Chief constables, with great respect to the Joint Under-Secretary of State, are not servants of the local authority at all. Indeed, they have statutory powers and duties to perform over which the local authorities have no control. Therefore, in that respect, they are entirely different from the chief fire officers, who are entirely subject to the control of the authorities by whom they are appointed. There is the same relationship of master and servant between the local authority and the fire officer as there is between the authority and the various other chief officers appointed by it.
The argument about war time has been used, but many of the other chief officers would carry out duties in wartime at least as onerous and important as those of chief fire officers. In practice, as the Lord Chancellor has stated, in another place, the power of approval has not had to be used in the past ten years to reject a candidate selected by the fire authority. Not in the last ten years has there been any veto at all, particularly after the Home Office has had the opportunity of expressing views on a short list submitted by the fire authority.
I suggest, therefore, that the opinion of the Association of Municipal Corporations and of the County Councils Association is right—that there is no reason why such practice should not be continued, but it must be based on the concept of consultation, and this is where the third Amendment comes in. I am informed that the two associations would be prepared and glad to commend to their fire authority members that consultations should take place, and would be prepared to agree to that, but that it is voluntary consultation with the Home Office and with Her Majesty's Inspectors of Fire Brigades that ought to take place and not this compulsory submission of names and final approval.
I repeat that the Amendments touch local government substantially and deeply. Other Departments of State are returning 819 powers to local authorities and increasing their responsibilities. I think that a case can be made out that this handing back of the power to appoint a chief fire brigade officer is something which would not be contrary to the public interest. I ask the Committee to imagine the situation in which at present the London County Council is compelled to go to the Home Office for consent to and approval of the appointment of a chief fire brigade officer. It is absolutely ridiculous that that should be so.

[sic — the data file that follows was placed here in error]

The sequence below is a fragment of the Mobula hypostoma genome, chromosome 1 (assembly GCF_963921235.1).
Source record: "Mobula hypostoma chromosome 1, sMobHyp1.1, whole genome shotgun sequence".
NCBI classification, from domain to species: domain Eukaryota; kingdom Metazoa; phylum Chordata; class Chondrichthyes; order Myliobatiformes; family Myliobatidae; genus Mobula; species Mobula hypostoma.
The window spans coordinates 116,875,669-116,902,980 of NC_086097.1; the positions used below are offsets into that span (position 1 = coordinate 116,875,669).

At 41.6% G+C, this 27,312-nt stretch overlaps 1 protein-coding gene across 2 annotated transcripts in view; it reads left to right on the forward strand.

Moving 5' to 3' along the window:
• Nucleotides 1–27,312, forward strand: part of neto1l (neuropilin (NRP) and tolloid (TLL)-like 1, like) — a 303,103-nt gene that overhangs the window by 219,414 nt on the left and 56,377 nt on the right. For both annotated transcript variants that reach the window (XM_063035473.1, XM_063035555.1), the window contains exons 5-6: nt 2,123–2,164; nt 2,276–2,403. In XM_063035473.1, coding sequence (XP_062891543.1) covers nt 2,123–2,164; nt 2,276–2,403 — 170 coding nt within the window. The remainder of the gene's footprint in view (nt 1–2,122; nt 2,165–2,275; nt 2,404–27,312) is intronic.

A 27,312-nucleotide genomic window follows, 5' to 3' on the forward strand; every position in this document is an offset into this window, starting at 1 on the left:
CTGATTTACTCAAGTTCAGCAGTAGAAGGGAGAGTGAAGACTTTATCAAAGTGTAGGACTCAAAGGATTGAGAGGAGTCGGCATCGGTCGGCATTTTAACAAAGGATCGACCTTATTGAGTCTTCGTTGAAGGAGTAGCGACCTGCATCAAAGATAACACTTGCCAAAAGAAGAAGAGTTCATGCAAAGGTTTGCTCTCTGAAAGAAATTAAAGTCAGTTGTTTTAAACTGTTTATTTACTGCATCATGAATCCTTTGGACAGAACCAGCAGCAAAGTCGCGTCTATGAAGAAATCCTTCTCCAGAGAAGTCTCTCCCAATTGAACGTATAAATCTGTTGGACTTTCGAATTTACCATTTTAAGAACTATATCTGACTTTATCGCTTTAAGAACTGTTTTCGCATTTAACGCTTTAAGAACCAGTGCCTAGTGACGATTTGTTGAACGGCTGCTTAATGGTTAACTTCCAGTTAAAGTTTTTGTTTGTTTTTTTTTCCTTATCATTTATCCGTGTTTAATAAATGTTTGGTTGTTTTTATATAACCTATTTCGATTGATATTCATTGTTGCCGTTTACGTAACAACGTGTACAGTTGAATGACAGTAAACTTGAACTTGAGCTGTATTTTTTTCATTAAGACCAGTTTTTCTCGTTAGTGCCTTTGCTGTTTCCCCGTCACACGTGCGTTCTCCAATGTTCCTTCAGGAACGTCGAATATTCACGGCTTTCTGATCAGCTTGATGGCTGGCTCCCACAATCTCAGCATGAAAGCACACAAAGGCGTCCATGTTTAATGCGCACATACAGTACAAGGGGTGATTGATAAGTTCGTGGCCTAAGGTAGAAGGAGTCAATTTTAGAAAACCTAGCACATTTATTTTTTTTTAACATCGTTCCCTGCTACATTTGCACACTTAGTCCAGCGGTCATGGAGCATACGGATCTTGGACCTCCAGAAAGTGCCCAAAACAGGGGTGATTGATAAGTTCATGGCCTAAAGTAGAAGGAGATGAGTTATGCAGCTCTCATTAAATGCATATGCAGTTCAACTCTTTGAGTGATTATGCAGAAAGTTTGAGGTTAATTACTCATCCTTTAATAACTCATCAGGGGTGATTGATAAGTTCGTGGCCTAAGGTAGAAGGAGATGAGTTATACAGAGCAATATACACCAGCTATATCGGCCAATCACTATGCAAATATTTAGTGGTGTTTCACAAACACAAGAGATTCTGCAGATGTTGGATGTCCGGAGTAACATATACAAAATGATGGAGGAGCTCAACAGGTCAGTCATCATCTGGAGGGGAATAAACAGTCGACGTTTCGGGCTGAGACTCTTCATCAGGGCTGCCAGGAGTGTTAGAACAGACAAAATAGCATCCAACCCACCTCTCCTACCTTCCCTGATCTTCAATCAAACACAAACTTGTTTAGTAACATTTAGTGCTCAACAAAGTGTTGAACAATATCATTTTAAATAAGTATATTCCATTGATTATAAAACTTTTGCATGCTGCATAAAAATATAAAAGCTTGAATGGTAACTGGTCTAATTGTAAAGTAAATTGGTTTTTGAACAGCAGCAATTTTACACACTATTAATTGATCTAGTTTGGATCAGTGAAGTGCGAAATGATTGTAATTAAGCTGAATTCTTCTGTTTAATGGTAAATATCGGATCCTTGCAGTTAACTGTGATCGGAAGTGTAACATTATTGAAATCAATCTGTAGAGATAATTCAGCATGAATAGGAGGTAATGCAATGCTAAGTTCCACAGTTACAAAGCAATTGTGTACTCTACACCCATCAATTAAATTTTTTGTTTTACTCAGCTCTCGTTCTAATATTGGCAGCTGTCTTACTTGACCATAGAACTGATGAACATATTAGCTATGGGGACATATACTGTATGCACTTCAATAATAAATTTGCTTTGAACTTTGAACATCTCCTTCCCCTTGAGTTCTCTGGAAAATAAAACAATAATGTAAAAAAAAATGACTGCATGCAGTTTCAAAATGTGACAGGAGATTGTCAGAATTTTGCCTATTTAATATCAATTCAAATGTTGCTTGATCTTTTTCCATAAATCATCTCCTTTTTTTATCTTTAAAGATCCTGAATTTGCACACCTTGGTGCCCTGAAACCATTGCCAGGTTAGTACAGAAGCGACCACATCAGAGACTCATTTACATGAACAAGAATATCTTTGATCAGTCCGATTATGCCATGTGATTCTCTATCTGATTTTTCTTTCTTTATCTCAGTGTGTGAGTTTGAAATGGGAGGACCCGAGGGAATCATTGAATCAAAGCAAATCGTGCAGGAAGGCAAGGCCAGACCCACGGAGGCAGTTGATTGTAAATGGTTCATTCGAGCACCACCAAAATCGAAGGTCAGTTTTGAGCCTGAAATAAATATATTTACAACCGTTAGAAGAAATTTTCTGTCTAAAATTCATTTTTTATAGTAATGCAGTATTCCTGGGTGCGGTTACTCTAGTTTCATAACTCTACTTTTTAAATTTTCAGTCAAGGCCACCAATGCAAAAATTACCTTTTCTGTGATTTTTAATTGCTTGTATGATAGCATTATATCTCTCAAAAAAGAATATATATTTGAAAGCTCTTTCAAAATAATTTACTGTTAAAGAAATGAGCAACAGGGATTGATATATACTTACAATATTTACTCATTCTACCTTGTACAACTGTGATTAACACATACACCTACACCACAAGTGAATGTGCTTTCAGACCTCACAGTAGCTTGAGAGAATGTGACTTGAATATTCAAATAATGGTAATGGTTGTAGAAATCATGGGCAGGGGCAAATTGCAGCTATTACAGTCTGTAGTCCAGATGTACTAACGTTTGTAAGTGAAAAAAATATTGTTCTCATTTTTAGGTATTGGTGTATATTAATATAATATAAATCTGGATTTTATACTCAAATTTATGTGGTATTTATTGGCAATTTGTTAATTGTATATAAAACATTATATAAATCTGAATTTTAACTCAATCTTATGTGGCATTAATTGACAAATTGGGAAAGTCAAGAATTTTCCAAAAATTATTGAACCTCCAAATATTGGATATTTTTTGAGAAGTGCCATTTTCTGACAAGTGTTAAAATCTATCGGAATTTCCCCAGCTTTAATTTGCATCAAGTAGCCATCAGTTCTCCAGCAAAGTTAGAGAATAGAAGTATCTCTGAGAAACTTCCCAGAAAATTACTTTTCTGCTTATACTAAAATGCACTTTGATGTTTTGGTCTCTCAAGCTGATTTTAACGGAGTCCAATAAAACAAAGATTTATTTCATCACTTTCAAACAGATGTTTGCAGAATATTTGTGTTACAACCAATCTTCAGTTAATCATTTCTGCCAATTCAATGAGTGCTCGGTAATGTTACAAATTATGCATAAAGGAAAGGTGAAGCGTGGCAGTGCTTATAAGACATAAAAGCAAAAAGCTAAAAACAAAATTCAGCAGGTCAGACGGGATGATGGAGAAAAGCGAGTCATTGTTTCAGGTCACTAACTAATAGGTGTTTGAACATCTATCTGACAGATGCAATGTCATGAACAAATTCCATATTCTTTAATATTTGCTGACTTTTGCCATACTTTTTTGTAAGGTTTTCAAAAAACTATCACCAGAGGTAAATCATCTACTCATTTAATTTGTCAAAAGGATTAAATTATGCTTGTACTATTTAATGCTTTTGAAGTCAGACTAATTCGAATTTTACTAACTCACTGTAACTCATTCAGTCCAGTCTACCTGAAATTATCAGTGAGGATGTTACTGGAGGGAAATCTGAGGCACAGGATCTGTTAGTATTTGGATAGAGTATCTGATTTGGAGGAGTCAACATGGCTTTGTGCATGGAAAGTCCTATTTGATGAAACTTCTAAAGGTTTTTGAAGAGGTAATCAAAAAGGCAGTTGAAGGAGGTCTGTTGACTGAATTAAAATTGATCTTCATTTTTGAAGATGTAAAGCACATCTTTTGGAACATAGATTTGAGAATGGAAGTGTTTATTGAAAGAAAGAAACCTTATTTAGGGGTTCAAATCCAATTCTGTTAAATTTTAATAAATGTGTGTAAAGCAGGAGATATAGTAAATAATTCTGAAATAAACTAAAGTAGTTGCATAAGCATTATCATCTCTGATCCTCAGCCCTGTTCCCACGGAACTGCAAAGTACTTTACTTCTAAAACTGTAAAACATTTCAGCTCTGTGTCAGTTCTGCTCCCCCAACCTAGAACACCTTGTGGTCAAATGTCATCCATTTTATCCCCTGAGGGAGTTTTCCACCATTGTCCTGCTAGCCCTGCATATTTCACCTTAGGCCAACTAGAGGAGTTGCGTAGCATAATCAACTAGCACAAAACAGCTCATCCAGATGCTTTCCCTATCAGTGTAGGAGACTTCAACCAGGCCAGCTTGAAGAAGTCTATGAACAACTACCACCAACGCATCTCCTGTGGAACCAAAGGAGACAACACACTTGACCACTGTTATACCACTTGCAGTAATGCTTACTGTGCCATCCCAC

Who are the best judges, the members of the fire brigade committee of the London County Council or somebody in the Home Office? Naturally, the matter would come to my hon. Friend the Joint Under-Secretary eventually, but who can best decide it? I suggest that the trend of handing back responsibility to local authorities is being stopped in this one instance.
It has been shown in debate on several other Amendments today that the Government are handing back powers to local authorities. I believe that this is one which they could well hand back without any danger to the country, without any loss of prestige to themselves and with great advantage to the local authorities.
§ Mr. Anthony Greenwood
I hope that it is not necessary to urge the hon. Lady the Joint Under-Secretary to resist the Amendment which was moved by the hon. Member for Dulwich (Mr. Robert Jenkins) with what I thought was a specious argument, if he will forgive me for saying so. I have already said that we on this side of the Committee regard the fire service as essentially a national service which is locally administered. We are to some extent already weakening its local character through financial provisions, and I would prefer not to weaken it further, which I think would be the case if the Amendments were accepted.
With great respect to the hon. Member for Dulwich, there is no analogy whatever between a chief fire officer and a housing manager, a librarian or a borough treasurer. It does not matter to one local authority what kind of librarian there is in a neighbouring local authority, but it matters to one fire authority what kind of chief officer is 820 in charge of the men and appliances of another authority. Therefore, I think it is essential that some control should be maintained by the Home Office over appointments of this kind.
I do not want to get involved in the rather difficult problem which the hon. Member raised about the exact status and position of a chief constable, but I regard the position of a chief fire officer as much more analogous to that of a chief constable than to that of a librarian or housing manager. It would not be enough for the Home Office merely to retain the right to have consultation with a fire authority before a chief officer was appointed. Presumably, on the hon. Member's suggestion, there can be consultation with the Home Office but the local authority could then snap its fingers at the Home Office and appoint exactly whom it wanted. I do not regard that as a satisfactory situation. I hope, therefore, that the hon. Lady will be quite firm and resist the Amendments entirely.
§ Mr. Rippon
I hope that my hon. Friend the Joint Under-Secretary will adopt a sympathetic attitude towards the Amendments. What the hon. Member for Rossendale (Mr. Anthony Greenwood) has said follows quite logically from what he had been saying earlier today. I do not think that the Amendments are in any way out of line with the policy which the Government have adopted in the rest of the Bill. I said earlier that I thought it was accepted that district councils could no longer have a statutory right to nominate to a county council fire brigade committee, because I thought that function ought to be exercised as of right. I was then speaking for myself, but I believe that that is the view generally held in local government today.